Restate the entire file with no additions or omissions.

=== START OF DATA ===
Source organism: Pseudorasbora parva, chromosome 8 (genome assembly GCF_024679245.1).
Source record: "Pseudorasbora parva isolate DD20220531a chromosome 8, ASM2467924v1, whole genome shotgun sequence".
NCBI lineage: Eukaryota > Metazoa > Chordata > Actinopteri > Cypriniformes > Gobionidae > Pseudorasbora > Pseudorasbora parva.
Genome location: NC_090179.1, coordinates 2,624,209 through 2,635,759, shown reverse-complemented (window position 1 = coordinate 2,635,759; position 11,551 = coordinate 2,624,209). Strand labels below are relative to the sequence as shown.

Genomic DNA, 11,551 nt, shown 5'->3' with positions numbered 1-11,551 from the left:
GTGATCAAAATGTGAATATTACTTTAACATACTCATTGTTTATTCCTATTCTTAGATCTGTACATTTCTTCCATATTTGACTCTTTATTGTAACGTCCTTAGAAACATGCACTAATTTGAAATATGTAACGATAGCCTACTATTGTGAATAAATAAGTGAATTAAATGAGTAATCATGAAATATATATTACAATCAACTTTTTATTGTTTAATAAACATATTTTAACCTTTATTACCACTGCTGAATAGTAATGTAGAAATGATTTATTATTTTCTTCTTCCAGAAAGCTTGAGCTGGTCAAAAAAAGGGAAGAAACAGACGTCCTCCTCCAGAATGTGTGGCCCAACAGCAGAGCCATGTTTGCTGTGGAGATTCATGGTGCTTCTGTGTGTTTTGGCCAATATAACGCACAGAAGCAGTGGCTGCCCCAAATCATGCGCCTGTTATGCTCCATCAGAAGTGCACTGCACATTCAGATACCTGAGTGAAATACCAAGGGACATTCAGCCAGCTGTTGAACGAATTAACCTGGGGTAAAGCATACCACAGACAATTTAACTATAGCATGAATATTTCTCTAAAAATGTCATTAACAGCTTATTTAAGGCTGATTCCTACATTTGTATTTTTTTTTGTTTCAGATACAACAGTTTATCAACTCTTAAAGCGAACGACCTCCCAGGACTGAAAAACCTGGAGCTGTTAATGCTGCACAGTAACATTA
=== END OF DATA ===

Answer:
Source organism: Pseudorasbora parva, chromosome 8 (genome assembly GCF_024679245.1).
Source record: "Pseudorasbora parva isolate DD20220531a chromosome 8, ASM2467924v1, whole genome shotgun sequence".
NCBI lineage: Eukaryota > Metazoa > Chordata > Actinopteri > Cypriniformes > Gobionidae > Pseudorasbora > Pseudorasbora parva.
Genome location: NC_090179.1, coordinates 2,624,209 through 2,635,759, shown reverse-complemented (window position 1 = coordinate 2,635,759; position 11,551 = coordinate 2,624,209). Strand labels below are relative to the sequence as shown.

Genomic DNA, 11,551 nt, shown 5'->3' with positions numbered 1-11,551 from the left:
GTGATCAAAATGTGAATATTACTTTAACATACTCATTGTTTATTCCTATTCTTAGATCTGTACATTTCTTCCATATTTGACTCTTTATTGTAACGTCCTTAGAAACATGCACTAATTTGAAATATGTAACGATAGCCTACTATTGTGAATAAATAAGTGAATTAAATGAGTAATCATGAAATATATATTACAATCAACTTTTTATTGTTTAATAAACATATTTTAACCTTTATTACCACTGCTGAATAGTAATGTAGAAATGATTTATTATTTTCTTCTTCCAGAAAGCTTGAGCTGGTCAAAAAAAGGGAAGAAACAGACGTCCTCCTCCAGAATGTGTGGCCCAACAGCAGAGCCATGTTTGCTGTGGAGATTCATGGTGCTTCTGTGTGTTTTGGCCAATATAACGCACAGAAGCAGTGGCTGCCCCAAATCATGCGCCTGTTATGCTCCATCAGAAGTGCACTGCACATTCAGATACCTGAGTGAAATACCAAGGGACATTCAGCCAGCTGTTGAACGAATTAACCTGGGGTAAAGCATACCACAGACAATTTAACTATAGCATGAATATTTCTCTAAAAATGTCATTAACAGCTTATTTAAGGCTGATTCCTACATTTGTATTTTTTTTTGTTTCAGATACAACAGTTTATCAACTCTTAAAGCGAACGACCTCCCAGGACTGAAAAACCTGGAGCTGTTAATGCTGCACAGTAACATTA